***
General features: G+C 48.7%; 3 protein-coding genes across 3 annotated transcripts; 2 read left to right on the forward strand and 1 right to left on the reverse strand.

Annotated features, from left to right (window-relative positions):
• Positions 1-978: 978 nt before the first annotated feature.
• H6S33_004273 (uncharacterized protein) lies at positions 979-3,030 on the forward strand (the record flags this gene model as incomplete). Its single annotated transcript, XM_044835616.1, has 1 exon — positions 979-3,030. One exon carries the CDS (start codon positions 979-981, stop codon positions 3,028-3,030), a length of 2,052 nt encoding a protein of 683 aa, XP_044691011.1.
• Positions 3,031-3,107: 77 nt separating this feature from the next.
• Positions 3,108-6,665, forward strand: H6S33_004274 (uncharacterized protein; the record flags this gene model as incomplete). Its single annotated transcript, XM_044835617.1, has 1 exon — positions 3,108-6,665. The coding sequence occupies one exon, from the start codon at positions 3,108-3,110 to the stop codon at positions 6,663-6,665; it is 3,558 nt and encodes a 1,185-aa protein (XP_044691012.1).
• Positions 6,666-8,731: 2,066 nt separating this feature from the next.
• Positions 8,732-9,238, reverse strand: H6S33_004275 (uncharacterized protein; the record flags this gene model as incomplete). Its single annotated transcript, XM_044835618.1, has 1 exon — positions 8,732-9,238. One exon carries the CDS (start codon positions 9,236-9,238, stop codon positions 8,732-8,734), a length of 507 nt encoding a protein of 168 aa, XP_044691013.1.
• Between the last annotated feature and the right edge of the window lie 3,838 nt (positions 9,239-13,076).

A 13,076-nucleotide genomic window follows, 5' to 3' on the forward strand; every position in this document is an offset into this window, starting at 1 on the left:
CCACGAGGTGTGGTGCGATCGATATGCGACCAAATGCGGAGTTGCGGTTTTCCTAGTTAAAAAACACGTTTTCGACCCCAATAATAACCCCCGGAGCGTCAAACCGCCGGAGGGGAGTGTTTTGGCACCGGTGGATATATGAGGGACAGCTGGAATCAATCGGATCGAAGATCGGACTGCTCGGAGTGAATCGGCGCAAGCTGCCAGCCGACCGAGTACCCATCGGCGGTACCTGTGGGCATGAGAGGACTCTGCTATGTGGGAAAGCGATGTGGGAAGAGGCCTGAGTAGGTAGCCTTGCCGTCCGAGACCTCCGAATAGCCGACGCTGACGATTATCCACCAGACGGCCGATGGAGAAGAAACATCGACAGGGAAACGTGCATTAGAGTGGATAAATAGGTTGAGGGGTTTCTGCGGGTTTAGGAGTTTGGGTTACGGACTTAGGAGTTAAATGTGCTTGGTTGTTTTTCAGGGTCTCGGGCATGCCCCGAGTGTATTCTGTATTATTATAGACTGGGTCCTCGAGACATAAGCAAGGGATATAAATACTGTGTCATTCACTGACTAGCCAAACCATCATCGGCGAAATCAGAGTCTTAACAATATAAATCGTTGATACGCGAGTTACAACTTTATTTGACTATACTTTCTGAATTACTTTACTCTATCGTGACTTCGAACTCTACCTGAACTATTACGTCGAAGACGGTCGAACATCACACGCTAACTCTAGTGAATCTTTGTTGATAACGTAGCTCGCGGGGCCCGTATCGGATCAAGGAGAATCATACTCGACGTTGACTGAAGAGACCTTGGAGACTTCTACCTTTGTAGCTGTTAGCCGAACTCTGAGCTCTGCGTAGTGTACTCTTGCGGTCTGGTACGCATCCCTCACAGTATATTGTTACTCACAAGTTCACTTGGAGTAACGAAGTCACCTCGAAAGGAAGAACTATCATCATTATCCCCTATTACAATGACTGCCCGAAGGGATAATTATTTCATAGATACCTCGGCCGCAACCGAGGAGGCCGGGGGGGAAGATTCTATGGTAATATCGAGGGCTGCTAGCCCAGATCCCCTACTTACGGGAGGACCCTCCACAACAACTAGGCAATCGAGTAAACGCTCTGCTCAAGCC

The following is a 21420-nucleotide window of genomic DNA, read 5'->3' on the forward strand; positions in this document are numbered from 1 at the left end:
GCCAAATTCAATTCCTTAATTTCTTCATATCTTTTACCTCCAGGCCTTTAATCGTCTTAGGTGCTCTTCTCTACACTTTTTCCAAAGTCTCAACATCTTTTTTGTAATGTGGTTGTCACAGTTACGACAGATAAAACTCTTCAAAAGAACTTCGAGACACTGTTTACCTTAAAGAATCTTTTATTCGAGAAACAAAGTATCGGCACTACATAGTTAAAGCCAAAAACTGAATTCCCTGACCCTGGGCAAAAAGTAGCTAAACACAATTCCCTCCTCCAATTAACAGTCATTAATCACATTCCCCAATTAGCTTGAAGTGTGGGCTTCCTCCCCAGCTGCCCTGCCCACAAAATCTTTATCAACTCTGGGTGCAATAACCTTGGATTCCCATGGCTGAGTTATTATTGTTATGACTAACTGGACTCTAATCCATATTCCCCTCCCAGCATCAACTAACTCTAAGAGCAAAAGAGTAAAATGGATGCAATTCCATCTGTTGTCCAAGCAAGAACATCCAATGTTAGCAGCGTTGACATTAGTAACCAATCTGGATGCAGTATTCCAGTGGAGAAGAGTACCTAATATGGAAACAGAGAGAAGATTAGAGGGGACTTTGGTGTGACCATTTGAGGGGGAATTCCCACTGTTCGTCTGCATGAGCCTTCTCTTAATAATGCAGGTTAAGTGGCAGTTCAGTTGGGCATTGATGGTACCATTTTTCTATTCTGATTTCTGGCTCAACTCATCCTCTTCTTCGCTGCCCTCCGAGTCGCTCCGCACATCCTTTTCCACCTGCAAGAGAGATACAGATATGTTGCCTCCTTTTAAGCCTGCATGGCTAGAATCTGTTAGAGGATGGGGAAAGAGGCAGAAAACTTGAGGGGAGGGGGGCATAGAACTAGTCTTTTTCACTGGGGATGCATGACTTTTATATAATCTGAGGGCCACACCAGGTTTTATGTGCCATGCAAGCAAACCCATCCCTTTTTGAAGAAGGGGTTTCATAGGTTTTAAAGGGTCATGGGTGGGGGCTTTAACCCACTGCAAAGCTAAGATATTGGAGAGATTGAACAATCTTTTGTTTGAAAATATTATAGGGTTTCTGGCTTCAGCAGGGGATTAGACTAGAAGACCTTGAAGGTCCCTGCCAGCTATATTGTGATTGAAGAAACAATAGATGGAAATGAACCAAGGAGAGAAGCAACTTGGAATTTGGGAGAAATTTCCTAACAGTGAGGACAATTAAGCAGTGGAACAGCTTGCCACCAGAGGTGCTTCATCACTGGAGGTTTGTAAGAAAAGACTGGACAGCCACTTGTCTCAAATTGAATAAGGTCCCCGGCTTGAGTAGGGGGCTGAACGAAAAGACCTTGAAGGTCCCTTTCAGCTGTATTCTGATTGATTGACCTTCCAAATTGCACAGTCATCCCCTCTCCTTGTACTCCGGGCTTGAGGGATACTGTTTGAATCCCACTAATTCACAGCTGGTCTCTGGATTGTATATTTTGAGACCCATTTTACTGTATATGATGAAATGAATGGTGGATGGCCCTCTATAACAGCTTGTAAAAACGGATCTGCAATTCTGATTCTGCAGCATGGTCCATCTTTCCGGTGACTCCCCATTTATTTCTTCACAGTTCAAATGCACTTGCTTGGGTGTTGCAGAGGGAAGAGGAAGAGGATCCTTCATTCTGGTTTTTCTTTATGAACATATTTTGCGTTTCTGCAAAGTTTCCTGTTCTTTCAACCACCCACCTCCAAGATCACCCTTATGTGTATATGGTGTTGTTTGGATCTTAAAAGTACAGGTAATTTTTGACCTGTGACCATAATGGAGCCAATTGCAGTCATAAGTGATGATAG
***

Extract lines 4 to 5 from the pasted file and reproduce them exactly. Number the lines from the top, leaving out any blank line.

• H6S33_004273 (uncharacterized protein) lies at positions 979-3,030 on the forward strand (the record flags this gene model as incomplete). Its single annotated transcript, XM_044835616.1, has 1 exon — positions 979-3,030. One exon carries the CDS (start codon positions 979-981, stop codon positions 3,028-3,030), a length of 2,052 nt encoding a protein of 683 aa, XP_044691011.1.
• Positions 3,031-3,107: 77 nt separating this feature from the next.